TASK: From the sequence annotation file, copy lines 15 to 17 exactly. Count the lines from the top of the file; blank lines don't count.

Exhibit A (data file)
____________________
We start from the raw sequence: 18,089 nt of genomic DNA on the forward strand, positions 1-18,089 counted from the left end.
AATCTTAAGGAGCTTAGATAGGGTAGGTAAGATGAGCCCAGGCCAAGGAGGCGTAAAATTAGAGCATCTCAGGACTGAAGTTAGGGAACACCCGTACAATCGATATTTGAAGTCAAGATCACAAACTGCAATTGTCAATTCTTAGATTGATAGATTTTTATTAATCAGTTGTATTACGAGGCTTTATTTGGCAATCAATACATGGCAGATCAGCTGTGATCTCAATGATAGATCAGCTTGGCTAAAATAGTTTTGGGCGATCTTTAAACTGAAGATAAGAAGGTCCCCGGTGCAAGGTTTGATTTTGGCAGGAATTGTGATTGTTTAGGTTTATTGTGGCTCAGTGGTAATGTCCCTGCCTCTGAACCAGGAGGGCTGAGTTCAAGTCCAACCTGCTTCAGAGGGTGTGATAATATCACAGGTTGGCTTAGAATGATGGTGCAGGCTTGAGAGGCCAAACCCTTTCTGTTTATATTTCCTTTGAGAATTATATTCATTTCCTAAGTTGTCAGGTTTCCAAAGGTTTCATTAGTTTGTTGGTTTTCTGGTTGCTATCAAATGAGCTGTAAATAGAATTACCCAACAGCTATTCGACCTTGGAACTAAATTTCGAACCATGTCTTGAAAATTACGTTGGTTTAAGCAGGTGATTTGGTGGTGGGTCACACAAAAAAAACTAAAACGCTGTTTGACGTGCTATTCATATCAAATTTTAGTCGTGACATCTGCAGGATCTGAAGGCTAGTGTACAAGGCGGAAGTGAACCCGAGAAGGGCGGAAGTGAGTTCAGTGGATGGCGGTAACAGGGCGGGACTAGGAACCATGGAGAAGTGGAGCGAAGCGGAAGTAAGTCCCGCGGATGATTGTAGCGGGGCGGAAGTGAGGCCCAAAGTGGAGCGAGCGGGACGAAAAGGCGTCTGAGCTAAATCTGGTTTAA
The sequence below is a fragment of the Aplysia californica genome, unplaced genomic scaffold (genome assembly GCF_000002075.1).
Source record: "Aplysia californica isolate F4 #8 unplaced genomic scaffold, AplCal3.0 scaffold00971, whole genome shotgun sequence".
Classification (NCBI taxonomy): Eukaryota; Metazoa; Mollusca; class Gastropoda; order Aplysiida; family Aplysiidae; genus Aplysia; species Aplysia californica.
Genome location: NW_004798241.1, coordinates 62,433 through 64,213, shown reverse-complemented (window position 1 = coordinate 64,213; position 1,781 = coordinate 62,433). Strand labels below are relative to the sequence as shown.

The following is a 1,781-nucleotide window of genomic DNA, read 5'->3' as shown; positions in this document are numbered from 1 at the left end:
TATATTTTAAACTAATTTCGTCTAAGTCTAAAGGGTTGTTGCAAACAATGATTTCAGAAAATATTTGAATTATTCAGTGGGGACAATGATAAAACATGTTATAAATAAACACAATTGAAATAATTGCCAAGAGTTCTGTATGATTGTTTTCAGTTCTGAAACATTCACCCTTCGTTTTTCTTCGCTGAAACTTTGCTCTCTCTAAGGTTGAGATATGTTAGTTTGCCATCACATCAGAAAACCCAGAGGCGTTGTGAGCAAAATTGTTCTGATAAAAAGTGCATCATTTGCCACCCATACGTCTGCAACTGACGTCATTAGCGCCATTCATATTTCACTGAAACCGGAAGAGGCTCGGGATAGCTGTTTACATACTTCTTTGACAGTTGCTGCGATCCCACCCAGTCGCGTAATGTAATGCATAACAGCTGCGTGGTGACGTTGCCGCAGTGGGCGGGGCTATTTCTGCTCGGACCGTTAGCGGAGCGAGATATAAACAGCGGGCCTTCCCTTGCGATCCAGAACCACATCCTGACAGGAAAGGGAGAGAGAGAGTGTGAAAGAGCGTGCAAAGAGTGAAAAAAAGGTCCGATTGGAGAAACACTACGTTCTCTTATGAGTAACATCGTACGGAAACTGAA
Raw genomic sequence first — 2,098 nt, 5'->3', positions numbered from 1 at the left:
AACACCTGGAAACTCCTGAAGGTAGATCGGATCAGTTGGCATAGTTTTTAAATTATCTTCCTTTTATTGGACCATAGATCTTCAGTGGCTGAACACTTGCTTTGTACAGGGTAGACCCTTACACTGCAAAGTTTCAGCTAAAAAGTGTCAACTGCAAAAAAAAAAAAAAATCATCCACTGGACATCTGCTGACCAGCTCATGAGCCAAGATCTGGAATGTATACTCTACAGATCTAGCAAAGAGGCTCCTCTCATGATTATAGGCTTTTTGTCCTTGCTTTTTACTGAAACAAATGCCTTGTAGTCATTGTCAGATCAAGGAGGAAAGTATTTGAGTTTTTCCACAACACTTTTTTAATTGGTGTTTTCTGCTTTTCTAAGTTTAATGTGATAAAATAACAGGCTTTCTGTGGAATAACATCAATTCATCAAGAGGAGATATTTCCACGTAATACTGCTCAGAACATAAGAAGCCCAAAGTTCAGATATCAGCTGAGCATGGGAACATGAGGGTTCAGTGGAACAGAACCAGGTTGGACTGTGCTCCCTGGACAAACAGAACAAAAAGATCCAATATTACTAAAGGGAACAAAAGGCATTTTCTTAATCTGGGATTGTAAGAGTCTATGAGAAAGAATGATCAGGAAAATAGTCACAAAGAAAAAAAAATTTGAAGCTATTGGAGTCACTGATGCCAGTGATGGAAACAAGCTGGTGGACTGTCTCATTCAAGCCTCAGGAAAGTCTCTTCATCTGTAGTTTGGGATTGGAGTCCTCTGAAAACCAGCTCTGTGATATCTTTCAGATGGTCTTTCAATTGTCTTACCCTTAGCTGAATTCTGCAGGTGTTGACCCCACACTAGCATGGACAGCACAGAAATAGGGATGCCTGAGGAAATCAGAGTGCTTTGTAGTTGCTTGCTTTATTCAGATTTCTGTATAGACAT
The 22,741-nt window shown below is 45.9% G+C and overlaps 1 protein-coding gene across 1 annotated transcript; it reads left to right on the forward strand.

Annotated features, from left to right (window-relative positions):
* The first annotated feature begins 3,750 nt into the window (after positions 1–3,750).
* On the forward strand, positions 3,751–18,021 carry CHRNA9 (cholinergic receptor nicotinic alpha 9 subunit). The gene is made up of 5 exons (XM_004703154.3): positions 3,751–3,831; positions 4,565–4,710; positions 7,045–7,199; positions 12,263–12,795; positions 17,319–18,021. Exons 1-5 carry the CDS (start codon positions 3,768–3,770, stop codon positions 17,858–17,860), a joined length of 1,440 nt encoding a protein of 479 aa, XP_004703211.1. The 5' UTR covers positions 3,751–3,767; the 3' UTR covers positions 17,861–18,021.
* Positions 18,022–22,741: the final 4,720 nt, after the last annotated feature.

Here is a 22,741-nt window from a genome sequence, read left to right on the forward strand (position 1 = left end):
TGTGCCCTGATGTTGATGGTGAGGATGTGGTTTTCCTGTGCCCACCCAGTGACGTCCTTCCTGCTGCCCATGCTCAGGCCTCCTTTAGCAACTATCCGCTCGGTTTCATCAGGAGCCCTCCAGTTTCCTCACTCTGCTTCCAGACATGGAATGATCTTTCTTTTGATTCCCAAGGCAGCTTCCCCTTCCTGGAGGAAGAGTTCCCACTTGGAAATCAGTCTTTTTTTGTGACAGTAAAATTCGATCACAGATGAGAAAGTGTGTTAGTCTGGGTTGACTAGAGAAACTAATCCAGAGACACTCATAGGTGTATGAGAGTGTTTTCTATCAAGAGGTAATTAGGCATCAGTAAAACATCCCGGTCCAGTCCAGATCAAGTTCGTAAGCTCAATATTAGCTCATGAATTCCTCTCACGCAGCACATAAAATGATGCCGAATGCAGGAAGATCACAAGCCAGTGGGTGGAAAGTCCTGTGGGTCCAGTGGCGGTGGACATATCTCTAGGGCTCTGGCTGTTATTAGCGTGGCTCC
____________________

* Positions 18,022–22,741: the final 4,720 nt, after the last annotated feature.

Here is a 22,741-nt window from a genome sequence, read left to right on the forward strand (position 1 = left end):
TGTGCCCTGATGTTGATGGTGAGGATGTGGTTTTCCTGTGCCCACCCAGTGACGTCCTTCCTGCTGCCCATGCTCAGGCCTCCTTTAGCAACTATCCGCTCGGTTTCATCAGGAGCCCTCCAGTTTCCTCACTCTGCTTCCAGACATGGAATGATCTTTCTTTTGATTCCCAAGGCAGCTTCCCCTTCCTGGAGGAAGAGTTCCCACTTGGAAATCAGTCTTTTTTTGTGACAGTAAAATTCGATCACAGATGAGAAAGTGTGTTAGTCTGGGTTGACTAGAGAAACTAATCCAGAGACACTCATAGGTGTATGAGAGTGTTTTCTATCAAGAGGTAATTAGGCATCAGTAAAACATCCCGGTCCAGTCCAGATCAAGTTCGTAAGCTCAATATTAGCTCATGAATTCCTCTCACGCAGCACATAAAATGATGCCGAATGCAGGAAGATCACAAGCCAGTGGGTGGAAAGTCCTGTGGGTCCAGTGGCGGTGGACATATCTCTAGGGCTCTGGCTGTTATTAGCGTGGCTCC